Yemen government 'amends Saleh immunity law'
Draft legislation granting Yemeni President Ali Abdullah Saleh immunity from prosecution has reportedly been amended by the government to limit the protection his aides will enjoy.
Yemeni Legal Affairs Minister Mohammad Makhlafi told the Reuters news agency that Mr Saleh's associates would now only be shielded in "political cases".
Earlier drafts offered blanket immunity to anyone who had "worked with him".
The legislation has greatly angered human rights activists and protesters.
Security forces controlled by the president and his family, as well as armed loyalists, have been blamed killing hundreds of people during the 11-month uprising that forced him to step aside in November.Debate delays
As part of an agreement brokered by the Gulf Co-operation Council, Mr Saleh handed over power to his deputy in return for immunity.
On 8 January, Yemen's national unity government was widely criticised after it approved a draft law that would grant immunity to Mr Saleh and anyone who "worked with him in all the state's civil, military and security apparatuses and organisations during the period of his [33-year] rule".
Parliament is expected to approve the legislation, but a debate and vote has been repeatedly delayed, including on Wednesday at the request of Prime Minister Mohammed Basindwa, a senior opposition figure.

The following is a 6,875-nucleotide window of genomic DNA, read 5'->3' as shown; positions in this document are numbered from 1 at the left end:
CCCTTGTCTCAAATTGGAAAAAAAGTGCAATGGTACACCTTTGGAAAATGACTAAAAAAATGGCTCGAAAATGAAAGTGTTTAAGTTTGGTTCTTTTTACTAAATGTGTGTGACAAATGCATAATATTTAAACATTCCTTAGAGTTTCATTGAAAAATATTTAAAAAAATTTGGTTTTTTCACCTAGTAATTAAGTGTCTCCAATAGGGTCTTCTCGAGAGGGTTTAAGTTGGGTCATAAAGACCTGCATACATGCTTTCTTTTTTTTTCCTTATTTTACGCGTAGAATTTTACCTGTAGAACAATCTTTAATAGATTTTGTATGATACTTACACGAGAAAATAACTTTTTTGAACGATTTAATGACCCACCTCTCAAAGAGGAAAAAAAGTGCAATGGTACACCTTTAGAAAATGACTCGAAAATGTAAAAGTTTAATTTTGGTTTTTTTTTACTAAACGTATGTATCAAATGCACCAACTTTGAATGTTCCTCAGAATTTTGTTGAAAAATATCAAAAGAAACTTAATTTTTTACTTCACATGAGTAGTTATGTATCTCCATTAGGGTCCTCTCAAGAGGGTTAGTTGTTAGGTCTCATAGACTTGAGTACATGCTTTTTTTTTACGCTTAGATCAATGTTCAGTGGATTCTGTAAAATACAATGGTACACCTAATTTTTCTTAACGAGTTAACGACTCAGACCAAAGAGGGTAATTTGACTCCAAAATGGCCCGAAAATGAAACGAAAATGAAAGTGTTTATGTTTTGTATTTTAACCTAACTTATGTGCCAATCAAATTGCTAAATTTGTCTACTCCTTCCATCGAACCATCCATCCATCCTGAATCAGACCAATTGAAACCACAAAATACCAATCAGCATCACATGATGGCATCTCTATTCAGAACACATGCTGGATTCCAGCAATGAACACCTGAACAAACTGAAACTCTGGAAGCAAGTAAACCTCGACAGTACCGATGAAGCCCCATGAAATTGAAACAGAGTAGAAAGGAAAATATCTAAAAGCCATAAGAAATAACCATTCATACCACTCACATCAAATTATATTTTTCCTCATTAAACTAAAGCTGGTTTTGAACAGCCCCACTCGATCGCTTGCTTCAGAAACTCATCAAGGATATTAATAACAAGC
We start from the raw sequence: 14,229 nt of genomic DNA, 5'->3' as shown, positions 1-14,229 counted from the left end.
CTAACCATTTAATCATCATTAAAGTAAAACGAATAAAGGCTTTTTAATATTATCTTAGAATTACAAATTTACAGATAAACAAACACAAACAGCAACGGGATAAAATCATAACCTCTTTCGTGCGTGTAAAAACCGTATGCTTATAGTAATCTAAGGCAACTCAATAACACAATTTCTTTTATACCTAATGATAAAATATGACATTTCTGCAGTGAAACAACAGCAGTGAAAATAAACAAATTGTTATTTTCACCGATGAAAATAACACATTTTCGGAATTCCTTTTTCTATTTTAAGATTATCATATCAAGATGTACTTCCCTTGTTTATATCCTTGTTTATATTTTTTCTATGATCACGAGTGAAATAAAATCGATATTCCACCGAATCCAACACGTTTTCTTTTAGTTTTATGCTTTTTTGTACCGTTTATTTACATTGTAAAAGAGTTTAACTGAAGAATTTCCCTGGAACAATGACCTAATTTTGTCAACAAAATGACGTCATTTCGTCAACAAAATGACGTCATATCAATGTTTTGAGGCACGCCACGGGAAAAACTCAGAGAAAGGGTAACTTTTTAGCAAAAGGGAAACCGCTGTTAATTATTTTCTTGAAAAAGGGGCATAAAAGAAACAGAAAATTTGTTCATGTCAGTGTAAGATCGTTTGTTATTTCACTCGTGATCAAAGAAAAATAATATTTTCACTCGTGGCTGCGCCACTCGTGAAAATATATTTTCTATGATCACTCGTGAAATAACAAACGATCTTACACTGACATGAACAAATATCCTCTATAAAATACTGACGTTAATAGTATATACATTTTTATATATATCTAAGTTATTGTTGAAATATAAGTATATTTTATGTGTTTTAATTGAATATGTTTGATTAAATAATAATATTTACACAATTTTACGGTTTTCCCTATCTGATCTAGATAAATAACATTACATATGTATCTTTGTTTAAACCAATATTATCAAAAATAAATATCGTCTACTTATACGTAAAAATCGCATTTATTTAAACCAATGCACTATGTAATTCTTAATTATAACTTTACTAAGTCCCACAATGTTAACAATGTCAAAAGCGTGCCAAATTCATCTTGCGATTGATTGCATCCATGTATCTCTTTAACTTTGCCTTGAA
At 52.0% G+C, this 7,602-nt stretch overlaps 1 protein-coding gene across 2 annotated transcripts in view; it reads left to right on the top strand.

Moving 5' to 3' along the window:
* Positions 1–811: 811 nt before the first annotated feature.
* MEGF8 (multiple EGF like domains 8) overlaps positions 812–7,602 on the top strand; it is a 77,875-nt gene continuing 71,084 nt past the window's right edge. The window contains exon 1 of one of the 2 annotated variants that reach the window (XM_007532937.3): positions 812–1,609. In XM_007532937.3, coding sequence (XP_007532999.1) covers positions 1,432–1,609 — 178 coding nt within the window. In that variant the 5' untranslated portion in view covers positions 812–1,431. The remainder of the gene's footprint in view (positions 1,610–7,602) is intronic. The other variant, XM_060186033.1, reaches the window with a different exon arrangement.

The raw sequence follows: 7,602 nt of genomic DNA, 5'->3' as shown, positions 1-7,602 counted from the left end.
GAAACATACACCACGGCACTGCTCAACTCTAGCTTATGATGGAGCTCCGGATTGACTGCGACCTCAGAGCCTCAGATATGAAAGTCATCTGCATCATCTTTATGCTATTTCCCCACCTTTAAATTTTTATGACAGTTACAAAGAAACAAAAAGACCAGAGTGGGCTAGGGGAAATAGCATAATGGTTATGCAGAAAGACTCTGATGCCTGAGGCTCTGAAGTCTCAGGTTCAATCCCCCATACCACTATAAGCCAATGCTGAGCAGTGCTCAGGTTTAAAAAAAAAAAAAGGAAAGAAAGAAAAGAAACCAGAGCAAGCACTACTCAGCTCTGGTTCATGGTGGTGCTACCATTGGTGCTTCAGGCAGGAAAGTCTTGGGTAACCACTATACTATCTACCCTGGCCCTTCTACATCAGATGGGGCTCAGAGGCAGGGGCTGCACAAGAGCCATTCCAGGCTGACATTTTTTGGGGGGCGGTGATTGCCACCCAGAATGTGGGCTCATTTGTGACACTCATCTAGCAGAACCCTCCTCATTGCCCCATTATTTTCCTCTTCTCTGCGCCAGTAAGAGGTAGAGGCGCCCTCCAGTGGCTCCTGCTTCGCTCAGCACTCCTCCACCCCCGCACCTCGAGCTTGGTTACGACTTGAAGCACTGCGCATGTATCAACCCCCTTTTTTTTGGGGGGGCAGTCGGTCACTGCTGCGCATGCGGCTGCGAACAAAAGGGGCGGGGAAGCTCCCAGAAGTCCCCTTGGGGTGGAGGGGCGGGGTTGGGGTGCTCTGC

Later that day, a government official told the Associated Press that a private meeting of opposition leaders and members of Mr Saleh's General People's Congress had agreed to limit the immunity law so that everyone apart from the former president could be tried on corruption charges.
The immunity would still cover those behind the deadly crackdown on dissent, and would need to be approved by the cabinet again, before parliament could debate it and hold a vote, the official said.
On Thursday, Mr Makhlafi confirmed that the law would now shield Mr Saleh's associates only in "political cases", without specifying further.
Thousands of people are still taking to the streets of Yemen to demand that the president and his supporters face prosecution.
Amnesty International has called the law "a smack in the face for justice", while UN High Commissioner for Human Rights Navi Pillay has said granting immunity to those accused of gross human rights violations would break international law, and that some may have been committed.
But the US government, which helped persuade Mr Saleh to hand over power, has defended the immunity law, saying it is necessary to give the president and his supporters "confidence that their era is over and it's time for Yemen to be able to move forward towards a democratic future".